Also Read: ‘I screamed to warn them, it was too late’ — devastation & despair day after Manipur landslide


‘They completely ignored us’

The broad-gauge railway line between Imphal and Jiribam is being built by the North East Frontier Railway to improve connectivity in the remote, undulating region. The Rs 14,000 crore project, which started in 2013, includes the construction of 46 tunnels and more than 150 bridges.

According to chief engineer Sandeep Sharma, the project is being built in three phases — the first from Jiribam to Vangaichungpao, the second from Vangaichungpao to Khongsang, and the third from Khongsang to Tupul.

Rescue operation underway at site of landslide | Angana Chakrabarti | ThePrint
Rescue operation underway at the site of the landslide | Angana Chakrabarti | ThePrint

The third phase of the project includes the Noney Bridge, which is slated to become the world’s tallest rail bridge.

The proposed Tupul railway station — where the landslide hit — is located close to the banks of the Ijei river, which snakes its way through hills in the district.

Connected to the site via a winding road in the hills is the village of Makhuam.

Residents here believe that, had they been consulted prior to construction, the landslide may have been prevented.

“The local residents know about the landscape, about the [natural] drainage system, how the river flows, where the loose soil and rock is. They have completely ignored us,” Gailengpou Gangmei, a resident of the village, told ThePrint.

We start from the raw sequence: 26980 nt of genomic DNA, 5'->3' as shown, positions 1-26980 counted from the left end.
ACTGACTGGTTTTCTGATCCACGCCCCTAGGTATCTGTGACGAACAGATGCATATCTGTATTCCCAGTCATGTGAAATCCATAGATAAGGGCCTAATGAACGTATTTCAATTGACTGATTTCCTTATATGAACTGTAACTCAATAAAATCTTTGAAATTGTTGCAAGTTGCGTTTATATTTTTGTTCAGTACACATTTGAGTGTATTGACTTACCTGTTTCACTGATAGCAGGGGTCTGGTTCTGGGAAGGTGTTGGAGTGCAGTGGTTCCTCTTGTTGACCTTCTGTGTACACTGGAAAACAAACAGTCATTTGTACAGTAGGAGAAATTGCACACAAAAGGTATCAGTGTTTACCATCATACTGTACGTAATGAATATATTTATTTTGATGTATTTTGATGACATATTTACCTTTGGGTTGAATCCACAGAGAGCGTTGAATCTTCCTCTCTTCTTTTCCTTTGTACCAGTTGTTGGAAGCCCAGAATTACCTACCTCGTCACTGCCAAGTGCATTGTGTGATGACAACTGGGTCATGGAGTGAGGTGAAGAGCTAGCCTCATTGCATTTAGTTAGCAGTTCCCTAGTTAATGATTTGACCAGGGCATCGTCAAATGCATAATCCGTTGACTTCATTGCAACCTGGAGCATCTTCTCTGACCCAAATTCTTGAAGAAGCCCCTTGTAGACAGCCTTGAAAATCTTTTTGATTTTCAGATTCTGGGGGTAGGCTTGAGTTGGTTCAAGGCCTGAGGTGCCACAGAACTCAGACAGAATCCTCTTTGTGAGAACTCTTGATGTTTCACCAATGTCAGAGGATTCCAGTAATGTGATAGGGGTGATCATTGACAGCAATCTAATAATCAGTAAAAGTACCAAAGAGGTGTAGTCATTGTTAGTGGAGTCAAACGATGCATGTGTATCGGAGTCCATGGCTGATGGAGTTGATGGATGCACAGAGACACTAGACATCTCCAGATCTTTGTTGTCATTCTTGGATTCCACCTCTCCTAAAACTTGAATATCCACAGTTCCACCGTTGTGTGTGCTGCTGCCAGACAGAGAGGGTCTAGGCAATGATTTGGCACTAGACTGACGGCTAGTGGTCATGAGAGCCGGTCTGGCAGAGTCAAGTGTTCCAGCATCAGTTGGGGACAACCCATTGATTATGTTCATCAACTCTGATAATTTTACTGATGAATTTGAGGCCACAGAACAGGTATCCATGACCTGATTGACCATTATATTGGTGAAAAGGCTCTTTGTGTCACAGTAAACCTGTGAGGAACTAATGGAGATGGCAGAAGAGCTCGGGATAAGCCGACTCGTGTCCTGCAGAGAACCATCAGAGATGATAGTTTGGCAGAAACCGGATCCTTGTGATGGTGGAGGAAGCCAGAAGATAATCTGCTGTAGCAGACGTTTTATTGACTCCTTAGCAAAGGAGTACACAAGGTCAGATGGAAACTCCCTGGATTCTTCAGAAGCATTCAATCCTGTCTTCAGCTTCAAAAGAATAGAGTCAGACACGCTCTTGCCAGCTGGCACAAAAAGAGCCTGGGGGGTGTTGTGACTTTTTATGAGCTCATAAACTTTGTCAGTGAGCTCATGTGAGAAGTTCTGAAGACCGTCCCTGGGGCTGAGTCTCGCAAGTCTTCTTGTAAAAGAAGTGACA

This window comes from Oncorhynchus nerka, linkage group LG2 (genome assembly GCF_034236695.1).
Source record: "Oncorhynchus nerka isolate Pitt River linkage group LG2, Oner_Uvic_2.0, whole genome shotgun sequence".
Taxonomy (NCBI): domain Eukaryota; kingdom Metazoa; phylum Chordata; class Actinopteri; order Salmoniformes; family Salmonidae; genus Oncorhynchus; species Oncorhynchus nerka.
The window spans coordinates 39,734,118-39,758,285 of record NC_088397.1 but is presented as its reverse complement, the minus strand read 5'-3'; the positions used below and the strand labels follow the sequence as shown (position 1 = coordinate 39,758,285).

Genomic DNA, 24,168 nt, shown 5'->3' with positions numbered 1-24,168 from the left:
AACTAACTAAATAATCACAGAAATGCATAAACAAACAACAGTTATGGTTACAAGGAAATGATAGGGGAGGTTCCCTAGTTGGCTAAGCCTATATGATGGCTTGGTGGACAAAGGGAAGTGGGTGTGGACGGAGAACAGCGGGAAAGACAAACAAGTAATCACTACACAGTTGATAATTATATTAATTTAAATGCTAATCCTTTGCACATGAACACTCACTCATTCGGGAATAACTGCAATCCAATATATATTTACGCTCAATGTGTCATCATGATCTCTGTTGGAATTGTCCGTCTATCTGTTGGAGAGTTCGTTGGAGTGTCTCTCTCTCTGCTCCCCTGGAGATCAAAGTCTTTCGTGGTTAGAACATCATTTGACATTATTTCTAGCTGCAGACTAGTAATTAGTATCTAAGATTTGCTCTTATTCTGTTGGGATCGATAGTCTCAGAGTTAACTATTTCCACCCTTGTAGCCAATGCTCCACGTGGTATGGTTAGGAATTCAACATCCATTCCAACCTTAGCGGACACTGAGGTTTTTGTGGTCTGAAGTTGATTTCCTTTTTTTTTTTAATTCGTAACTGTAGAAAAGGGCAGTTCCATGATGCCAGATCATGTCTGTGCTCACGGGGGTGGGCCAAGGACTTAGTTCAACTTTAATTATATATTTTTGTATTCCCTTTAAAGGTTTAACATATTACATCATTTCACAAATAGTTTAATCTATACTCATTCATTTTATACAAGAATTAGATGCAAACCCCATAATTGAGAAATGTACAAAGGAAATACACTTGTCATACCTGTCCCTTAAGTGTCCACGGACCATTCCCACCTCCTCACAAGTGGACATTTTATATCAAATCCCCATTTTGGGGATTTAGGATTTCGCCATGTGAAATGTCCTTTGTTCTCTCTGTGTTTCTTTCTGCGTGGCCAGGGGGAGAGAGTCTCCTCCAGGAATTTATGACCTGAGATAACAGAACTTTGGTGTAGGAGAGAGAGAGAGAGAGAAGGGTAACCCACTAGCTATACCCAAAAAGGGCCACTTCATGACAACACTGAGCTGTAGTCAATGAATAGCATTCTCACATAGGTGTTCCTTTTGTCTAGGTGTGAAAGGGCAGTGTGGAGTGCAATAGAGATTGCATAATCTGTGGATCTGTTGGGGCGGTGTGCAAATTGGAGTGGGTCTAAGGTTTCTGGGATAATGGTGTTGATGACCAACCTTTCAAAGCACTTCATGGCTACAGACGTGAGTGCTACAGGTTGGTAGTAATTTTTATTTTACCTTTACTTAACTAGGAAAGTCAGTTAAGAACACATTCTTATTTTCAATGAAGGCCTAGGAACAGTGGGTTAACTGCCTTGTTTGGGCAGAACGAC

He, like village council secretary Jiandai Gangmei, stressed the importance of the railways for the area, but said the project should not continue without public consultations.

“We want the railways to come here, it’s development and we need this connectivity for jobs too,” Gailengpou said. “But, before restarting, they should have a meeting with the local residents. If they don’t do that, then we will have to stop work.”

Sharma, meanwhile, said that public consultations had been done for “the part of the land” that had been bought from villagers, but not beyond that.

“The hill expands 600 metres beyond the railway point. The entire terrain will have so many mountains and there will be thousands of mountains that could affect the alignment here. That kind of analysis, which is one or two kilometres away from me, my project line, that we have not done really,” he said, adding that all cutting work on the hill was done after conducting a “slope analysis” and keeping “protective measures” in mind.

The Noney district administration, ThePrint has learnt, had back in 2017-2018 written to the Geographical Survey of India (GSI) over the dumping of excavated materials from the railway construction into the Ijei river.

An official with the GSI said on condition of anonymity that the district administration had written to the head of the department, who had sent two officers to see “what exactly happened”.